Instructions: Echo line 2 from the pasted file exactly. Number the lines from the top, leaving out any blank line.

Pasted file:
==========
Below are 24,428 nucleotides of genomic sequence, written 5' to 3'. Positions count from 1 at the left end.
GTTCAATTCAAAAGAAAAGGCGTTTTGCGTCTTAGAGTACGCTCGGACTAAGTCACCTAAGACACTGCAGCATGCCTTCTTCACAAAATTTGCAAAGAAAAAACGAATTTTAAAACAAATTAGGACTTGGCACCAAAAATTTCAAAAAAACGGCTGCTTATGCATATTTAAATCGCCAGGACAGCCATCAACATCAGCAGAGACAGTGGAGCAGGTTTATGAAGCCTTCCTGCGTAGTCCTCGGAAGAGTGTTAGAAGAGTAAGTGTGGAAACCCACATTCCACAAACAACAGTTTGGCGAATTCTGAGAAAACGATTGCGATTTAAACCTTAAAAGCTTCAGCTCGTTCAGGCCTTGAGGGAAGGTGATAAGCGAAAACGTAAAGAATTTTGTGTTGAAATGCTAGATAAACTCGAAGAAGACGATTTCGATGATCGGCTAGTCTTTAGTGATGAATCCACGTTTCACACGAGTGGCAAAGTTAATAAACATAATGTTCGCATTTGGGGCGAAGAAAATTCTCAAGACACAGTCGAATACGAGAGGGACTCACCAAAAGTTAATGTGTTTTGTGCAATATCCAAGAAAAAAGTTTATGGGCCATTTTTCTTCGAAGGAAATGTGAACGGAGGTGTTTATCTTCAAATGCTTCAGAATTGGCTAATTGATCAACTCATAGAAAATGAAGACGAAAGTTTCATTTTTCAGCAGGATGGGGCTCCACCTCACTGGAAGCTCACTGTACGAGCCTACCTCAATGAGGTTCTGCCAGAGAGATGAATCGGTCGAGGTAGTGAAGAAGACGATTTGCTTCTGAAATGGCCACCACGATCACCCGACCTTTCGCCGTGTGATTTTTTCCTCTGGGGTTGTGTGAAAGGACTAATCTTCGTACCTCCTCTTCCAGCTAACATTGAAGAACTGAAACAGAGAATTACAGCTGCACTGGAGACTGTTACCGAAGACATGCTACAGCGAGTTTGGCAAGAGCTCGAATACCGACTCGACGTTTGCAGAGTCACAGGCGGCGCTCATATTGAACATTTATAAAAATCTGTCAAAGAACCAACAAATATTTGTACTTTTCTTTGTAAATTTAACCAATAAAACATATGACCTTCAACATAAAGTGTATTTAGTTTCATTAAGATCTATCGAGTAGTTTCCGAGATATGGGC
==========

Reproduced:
GTTCAATTCAAAAGAAAAGGCGTTTTGCGTCTTAGAGTACGCTCGGACTAAGTCACCTAAGACACTGCAGCATGCCTTCTTCACAAAATTTGCAAAGAAAAAACGAATTTTAAAACAAATTAGGACTTGGCACCAAAAATTTCAAAAAAACGGCTGCTTATGCATATTTAAATCGCCAGGACAGCCATCAACATCAGCAGAGACAGTGGAGCAGGTTTATGAAGCCTTCCTGCGTAGTCCTCGGAAGAGTGTTAGAAGAGTAAGTGTGGAAACCCACATTCCACAAACAACAGTTTGGCGAATTCTGAGAAAACGATTGCGATTTAAACCTTAAAAGCTTCAGCTCGTTCAGGCCTTGAGGGAAGGTGATAAGCGAAAACGTAAAGAATTTTGTGTTGAAATGCTAGATAAACTCGAAGAAGACGATTTCGATGATCGGCTAGTCTTTAGTGATGAATCCACGTTTCACACGAGTGGCAAAGTTAATAAACATAATGTTCGCATTTGGGGCGAAGAAAATTCTCAAGACACAGTCGAATACGAGAGGGACTCACCAAAAGTTAATGTGTTTTGTGCAATATCCAAGAAAAAAGTTTATGGGCCATTTTTCTTCGAAGGAAATGTGAACGGAGGTGTTTATCTTCAAATGCTTCAGAATTGGCTAATTGATCAACTCATAGAAAATGAAGACGAAAGTTTCATTTTTCAGCAGGATGGGGCTCCACCTCACTGGAAGCTCACTGTACGAGCCTACCTCAATGAGGTTCTGCCAGAGAGATGAATCGGTCGAGGTAGTGAAGAAGACGATTTGCTTCTGAAATGGCCACCACGATCACCCGACCTTTCGCCGTGTGATTTTTTCCTCTGGGGTTGTGTGAAAGGACTAATCTTCGTACCTCCTCTTCCAGCTAACATTGAAGAACTGAAACAGAGAATTACAGCTGCACTGGAGACTGTTACCGAAGACATGCTACAGCGAGTTTGGCAAGAGCTCGAATACCGACTCGACGTTTGCAGAGTCACAGGCGGCGCTCATATTGAACATTTATAAAAATCTGTCAAAGAACCAACAAATATTTGTACTTTTCTTTGTAAATTTAACCAATAAAACATATGACCTTCAACATAAAGTGTATTTAGTTTCATTAAGATCTATCGAGTAGTTTCCGAGATATGGGC